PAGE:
Now, structure-wise, we begin with the base class and the archetypes collated and collected from various sources among the more refined 3pps as well as the Paizo books. The version, right now, goes up to ACG and provides a solid selection of different archetypes – unlike the later versions of the series, we have the archetypes not yet integrated into statblocks, for example. It is due to not being (yet) the going-the-extra-mile level of convenience that this is characterized as a RAF-book.


However, this still is a curated compilation, and as such, it does offer a significant level of convenience. Particularly for fighters, the massive chapter that collects combat feats makes for a rather worthwhile section to check out. Note that suitable Style-feat progressions are provided in this compilation, and that the battle master with his martial techniques and derived feats – there is some nice, in-depth coverage here, though, alas, the Bravery feats by Roge Genius Games, for example, are not part of this compilation. Still, as a collection, this offers quite a few uncommon and lesser known, interesting components. I am looking forward to seeing the flow-chats here, though!


Of particular note when compared with other installments of the series would be the massive fighter NPC-section – the ToC alone takes up three pages, so if you needed a couple of statblocks collated, there you go! Many employ NPC races, templates like lycanthrope, etc., so yeah – there is quite a lot content here! Some have a bit of flavortext, some don’t. As always, this massive pdf comes with an extensive, detailed index that spans no less than 18 pages, making finding the proper components even easier.



Editing and formatting are very good, I noticed no grievous glitches. Layout adheres to the functional and efficient 2-column b/w-standard with brown spliced in. This is a pretty printer-friendly file. The pdf comes fully bookmarked for your convenience, with individual bookmarks for the archetypes, for example, but not for every single feat. The book is internally hyperlinked and the index further helps making navigation simple and painless.


Keith Davies’ Echelon Reference Series is a massive ton of work; if you ever have worked in academia or in a position where you had to collate and compile data, you’ll definitely appreciate what this does. In one book, you get a metric ton of fighter options – just material for the class, nothing more, nothing less. Now, you know that I really adore the flow-charts and added conveniences that the more refined versions of the series provide, and while the RAF edition does not yet have them, the matter of fact remains that this is indeed a worthwhile compilation. While the added convenience is not yet as pronounced as in the finished or WIP-version, this remains useful to have and a handy addition to e.g. the GM’s arsenal. Players can certainly appreciate getting all this content in one place. As a whole, this RAF-version is already a good compilation – not as cool as the finished ones, but enough to warrant a final verdict of 4 stars.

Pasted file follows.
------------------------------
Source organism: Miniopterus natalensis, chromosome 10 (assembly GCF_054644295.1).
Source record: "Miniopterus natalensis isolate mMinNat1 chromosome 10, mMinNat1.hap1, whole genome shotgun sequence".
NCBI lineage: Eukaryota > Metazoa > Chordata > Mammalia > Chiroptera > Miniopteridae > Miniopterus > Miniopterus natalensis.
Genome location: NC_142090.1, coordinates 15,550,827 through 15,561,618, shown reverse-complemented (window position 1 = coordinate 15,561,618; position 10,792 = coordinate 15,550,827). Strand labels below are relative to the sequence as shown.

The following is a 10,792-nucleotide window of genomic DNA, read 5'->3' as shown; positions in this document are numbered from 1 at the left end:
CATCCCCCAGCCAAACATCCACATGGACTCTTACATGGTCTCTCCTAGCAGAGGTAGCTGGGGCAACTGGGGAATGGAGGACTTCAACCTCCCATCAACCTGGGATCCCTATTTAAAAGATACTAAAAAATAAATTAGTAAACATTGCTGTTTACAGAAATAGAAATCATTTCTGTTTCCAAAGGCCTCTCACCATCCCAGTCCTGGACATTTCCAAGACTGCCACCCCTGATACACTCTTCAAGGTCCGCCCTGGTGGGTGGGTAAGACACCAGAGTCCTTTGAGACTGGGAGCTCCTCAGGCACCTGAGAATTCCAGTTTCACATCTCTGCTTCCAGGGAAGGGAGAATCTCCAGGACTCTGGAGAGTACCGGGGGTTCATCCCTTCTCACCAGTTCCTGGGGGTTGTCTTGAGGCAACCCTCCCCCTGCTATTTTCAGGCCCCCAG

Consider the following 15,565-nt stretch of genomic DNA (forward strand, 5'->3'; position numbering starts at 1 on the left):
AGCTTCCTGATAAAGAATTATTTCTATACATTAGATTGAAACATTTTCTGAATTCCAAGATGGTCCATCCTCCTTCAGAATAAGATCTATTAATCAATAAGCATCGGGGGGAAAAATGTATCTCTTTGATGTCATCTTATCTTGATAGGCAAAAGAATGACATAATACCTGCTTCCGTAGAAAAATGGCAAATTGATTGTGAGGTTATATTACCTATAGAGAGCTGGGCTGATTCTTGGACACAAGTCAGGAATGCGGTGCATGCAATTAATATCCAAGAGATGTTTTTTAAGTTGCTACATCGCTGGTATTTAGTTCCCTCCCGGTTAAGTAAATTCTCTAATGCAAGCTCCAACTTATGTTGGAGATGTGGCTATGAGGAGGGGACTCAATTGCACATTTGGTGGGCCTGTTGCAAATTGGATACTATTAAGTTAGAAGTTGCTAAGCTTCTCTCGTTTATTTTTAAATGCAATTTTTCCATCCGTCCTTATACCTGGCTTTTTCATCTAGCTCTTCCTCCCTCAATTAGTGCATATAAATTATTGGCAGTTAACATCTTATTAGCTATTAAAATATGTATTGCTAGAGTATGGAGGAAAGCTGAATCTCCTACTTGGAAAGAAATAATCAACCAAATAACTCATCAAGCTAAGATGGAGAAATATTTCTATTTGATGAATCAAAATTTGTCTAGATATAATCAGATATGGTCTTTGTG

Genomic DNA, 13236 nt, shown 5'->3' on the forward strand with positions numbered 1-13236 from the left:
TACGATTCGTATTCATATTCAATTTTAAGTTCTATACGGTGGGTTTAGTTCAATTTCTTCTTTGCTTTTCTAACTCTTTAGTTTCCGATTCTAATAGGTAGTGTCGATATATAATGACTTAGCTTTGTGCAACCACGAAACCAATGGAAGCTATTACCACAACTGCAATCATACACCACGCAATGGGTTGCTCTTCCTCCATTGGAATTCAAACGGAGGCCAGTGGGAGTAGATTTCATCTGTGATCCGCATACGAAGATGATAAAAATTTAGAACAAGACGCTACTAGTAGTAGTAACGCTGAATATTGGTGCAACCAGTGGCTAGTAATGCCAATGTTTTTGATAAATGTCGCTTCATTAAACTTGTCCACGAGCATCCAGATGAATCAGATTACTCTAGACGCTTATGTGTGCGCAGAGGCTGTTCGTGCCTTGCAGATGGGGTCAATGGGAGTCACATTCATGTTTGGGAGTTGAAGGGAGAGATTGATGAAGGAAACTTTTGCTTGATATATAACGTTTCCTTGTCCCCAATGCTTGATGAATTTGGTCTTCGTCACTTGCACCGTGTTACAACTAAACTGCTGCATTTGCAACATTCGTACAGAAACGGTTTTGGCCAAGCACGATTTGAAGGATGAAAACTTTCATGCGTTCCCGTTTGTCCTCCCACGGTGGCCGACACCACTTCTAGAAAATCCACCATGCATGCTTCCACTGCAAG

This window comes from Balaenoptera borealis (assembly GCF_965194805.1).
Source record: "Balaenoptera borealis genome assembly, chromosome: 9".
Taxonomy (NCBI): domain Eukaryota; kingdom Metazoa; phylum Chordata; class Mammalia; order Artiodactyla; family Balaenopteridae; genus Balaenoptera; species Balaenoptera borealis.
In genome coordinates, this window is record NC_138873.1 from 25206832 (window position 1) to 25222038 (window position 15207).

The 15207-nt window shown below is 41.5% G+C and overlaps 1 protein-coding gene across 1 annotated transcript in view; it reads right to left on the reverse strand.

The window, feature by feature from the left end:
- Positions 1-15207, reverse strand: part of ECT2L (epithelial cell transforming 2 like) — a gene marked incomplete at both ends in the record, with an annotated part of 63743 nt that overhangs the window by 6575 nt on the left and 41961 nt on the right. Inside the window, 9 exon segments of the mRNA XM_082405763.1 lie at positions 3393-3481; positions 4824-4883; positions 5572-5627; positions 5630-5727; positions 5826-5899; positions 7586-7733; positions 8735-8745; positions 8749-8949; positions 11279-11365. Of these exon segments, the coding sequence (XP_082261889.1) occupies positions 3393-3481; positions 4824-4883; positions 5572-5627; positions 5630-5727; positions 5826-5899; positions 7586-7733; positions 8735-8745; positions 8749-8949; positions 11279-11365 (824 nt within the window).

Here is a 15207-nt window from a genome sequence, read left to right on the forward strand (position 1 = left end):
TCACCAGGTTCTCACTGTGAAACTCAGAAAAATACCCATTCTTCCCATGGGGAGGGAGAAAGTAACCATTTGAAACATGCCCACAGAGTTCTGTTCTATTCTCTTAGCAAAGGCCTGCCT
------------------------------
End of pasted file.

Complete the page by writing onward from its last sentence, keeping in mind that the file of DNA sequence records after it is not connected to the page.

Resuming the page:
You can get this massive compilation here on OBS!


Want just the PRD-content? You can find that version here!


Endzeitgeist out.


Aug 312018

Advanced Adventures: The Lost Pyramid of Imhotep (OSR)

This module clocks in at 13 pages, 1 page front/back cover, 1 page editorial, ½ a page SRD, leaving us with 10.5 pages of content, so let’s take a look!


This review was requested by one of my patreons, to be undertaken at my leisure.


As always for the series, we have OSRIC as the default old-school system employed, and there are a few formatting deviations. Adaption to other old-school systems is pretty simple.


So, let me preface this review by stating one thing: The complex depicted herein is an inverted, subterranean pyramid, and this module has been penned by the same author as the utterly atrocious “Prison of Meneptah” – without the request by my patreons, I would not have bothered reviewing this, as I derive no satisfaction from trashing other people’s work. I am, as a whole, happy that this was requested, for while this can be construed to be a “bad” module in some regards, it can be rather intriguing for the right groups.